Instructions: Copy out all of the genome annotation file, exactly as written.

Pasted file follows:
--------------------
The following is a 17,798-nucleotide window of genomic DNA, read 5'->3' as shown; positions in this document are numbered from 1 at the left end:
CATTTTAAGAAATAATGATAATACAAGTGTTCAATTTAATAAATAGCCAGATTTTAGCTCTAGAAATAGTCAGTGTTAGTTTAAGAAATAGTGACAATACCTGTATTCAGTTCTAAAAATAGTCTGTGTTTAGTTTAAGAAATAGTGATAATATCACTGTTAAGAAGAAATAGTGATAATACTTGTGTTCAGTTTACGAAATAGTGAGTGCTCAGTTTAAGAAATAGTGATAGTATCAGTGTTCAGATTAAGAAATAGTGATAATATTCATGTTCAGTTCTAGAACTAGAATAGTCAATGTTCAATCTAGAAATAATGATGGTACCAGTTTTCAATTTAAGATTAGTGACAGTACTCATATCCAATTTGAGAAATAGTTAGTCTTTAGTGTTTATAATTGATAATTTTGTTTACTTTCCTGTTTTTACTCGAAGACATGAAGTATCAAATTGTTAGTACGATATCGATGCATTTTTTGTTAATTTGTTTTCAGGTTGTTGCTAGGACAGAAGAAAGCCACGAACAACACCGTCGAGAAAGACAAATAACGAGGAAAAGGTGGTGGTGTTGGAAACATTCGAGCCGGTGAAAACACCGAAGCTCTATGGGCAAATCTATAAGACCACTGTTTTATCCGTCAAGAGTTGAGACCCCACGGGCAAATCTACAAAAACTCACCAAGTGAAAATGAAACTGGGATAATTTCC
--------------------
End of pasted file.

The following is a 17,798-nucleotide window of genomic DNA, read 5'->3' as shown; positions in this document are numbered from 1 at the left end:
CATTTTAAGAAATAATGATAATACAAGTGTTCAATTTAATAAATAGCCAGATTTTAGCTCTAGAAATAGTCAGTGTTAGTTTAAGAAATAGTGACAATACCTGTATTCAGTTCTAAAAATAGTCTGTGTTTAGTTTAAGAAATAGTGATAATATCACTGTTAAGAAGAAATAGTGATAATACTTGTGTTCAGTTTACGAAATAGTGAGTGCTCAGTTTAAGAAATAGTGATAGTATCAGTGTTCAGATTAAGAAATAGTGATAATATTCATGTTCAGTTCTAGAACTAGAATAGTCAATGTTCAATCTAGAAATAATGATGGTACCAGTTTTCAATTTAAGATTAGTGACAGTACTCATATCCAATTTGAGAAATAGTTAGTCTTTAGTGTTTATAATTGATAATTTTGTTTACTTTCCTGTTTTTACTCGAAGACATGAAGTATCAAATTGTTAGTACGATATCGATGCATTTTTTGTTAATTTGTTTTCAGGTTGTTGCTAGGACAGAAGAAAGCCACGAACAACACCGTCGAGAAAGACAAATAACGAGGAAAAGGTGGTGGTGTTGGAAACATTCGAGCCGGTGAAAACACCGAAGCTCTATGGGCAAATCTATAAGACCACTGTTTTATCCGTCAAGAGTTGAGACCCCACGGGCAAATCTACAAAAACTCACCAAGTGAAAATGAAACTGGGATAATTTCC